Out of the three Dad’s Army recasts, this one is probably the strongest ensemble – they work together beautifully, as well as managing to evoke the originals without trying to do a slavish imitation of them; instead, they manage to capture the very essence of them, and it would be easy to think that they had all been doing this for years, rather than just the three episodes we get here. It’s a hard act to follow, with the series being held in such high esteem, but everyone involved pulls it off, and in no way disgraces the memory of the cast with whom we’re so familiar.
McNally gives us a recognisable Captain Mainwaring, with all of his pomposity and bluster; however, his somewhat odd vocal performance can be best described as James Mason playing Arthur Lowe as Mainwaring, and it’s slightly offputting at times. Far more vocally faithful is Kevin Eldon as Corporal Jones, and at times you could close your eyes and believe it was Clive Dunn. However, Jones is actually a much harder part to pull off than you may think, which is shown in Eldon giving us a caricature at times, lacking a great deal of Dunn’s subtlety and nuance.
Matthew Horne truly shines as Private Walker, and – dare I say it – is actually far better in the role than James Beck. Horne gives us a far warmer, more personable Walker, and seems to make the jokes land much more effectively than Beck ever did. Another revelation is the barnstormer by Robert Bathurst as Sergeant Wilson, who manages to succeed in perfectly capturing the character, with every little look and hand gesture, without trying to produce a carbon copy of John Le Mesurier, and his wonderful – and natural – effeteness.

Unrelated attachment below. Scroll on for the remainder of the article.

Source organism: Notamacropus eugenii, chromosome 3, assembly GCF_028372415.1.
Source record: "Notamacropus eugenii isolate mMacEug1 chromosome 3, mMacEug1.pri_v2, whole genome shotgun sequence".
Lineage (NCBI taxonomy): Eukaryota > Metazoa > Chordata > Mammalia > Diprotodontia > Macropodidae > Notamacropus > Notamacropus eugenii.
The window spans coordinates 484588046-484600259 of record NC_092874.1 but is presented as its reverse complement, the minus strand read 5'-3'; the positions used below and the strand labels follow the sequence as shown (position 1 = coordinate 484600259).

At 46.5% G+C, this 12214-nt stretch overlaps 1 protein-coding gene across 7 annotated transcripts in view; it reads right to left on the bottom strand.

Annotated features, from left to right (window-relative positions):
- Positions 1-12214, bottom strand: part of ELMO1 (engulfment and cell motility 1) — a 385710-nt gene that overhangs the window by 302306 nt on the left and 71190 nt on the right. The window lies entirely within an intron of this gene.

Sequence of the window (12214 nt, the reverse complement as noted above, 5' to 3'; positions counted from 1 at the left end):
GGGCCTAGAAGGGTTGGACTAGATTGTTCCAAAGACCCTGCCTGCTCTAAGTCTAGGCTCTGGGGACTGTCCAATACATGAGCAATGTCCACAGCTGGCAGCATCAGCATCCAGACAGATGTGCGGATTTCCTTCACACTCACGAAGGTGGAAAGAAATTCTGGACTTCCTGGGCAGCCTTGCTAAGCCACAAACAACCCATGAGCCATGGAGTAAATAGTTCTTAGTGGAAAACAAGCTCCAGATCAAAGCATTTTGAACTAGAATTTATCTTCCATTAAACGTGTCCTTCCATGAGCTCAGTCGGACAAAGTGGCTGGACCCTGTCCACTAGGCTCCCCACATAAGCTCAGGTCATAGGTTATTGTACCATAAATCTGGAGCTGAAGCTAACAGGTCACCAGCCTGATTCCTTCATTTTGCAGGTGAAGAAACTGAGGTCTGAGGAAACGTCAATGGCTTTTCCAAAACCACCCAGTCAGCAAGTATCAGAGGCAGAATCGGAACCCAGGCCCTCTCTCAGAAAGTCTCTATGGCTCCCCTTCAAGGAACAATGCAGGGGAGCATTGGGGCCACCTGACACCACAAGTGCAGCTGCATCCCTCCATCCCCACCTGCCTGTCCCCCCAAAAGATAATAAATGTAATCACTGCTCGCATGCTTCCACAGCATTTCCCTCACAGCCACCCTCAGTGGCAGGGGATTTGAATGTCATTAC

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The Perry and Croft scripts still mostly stand up today, despite the moments of near-casual xenophobia which crop up during ‘Under Fire’. It’s also surprising to hear Private Frazier call one character a “bastard”, not due to any pearl-clutching rush to be offended by some members of modern audiences, but instead to realise that this was actually something which they’d managed to get away with saying on screen some 50 years ago without any repercussions. It also makes us realise the original Dad’s Army wasn’t actually quite as quaint and cosy as collective memory might have us think.
All in all, this was a bold exercise, and has been well worth all the effort. It can be a daunting task indeed to try and recreate something which is so well-loved and part of our cultural heritage, but everybody involved in bringing The Lost Episodes back to our screens should feel incredibly proud, and give themselves a truly well-deserved pat on the backs. If anything, it’s managed to whet the appetite for more of these recreations of lost television shows, but only if they’re all done with the style and feeling of authenticity which they’ve achieved here, with immaculate attention to detail.
To anybody who thought this was a bad idea: Who do you think you are kidding? These are the boys who will make you think again.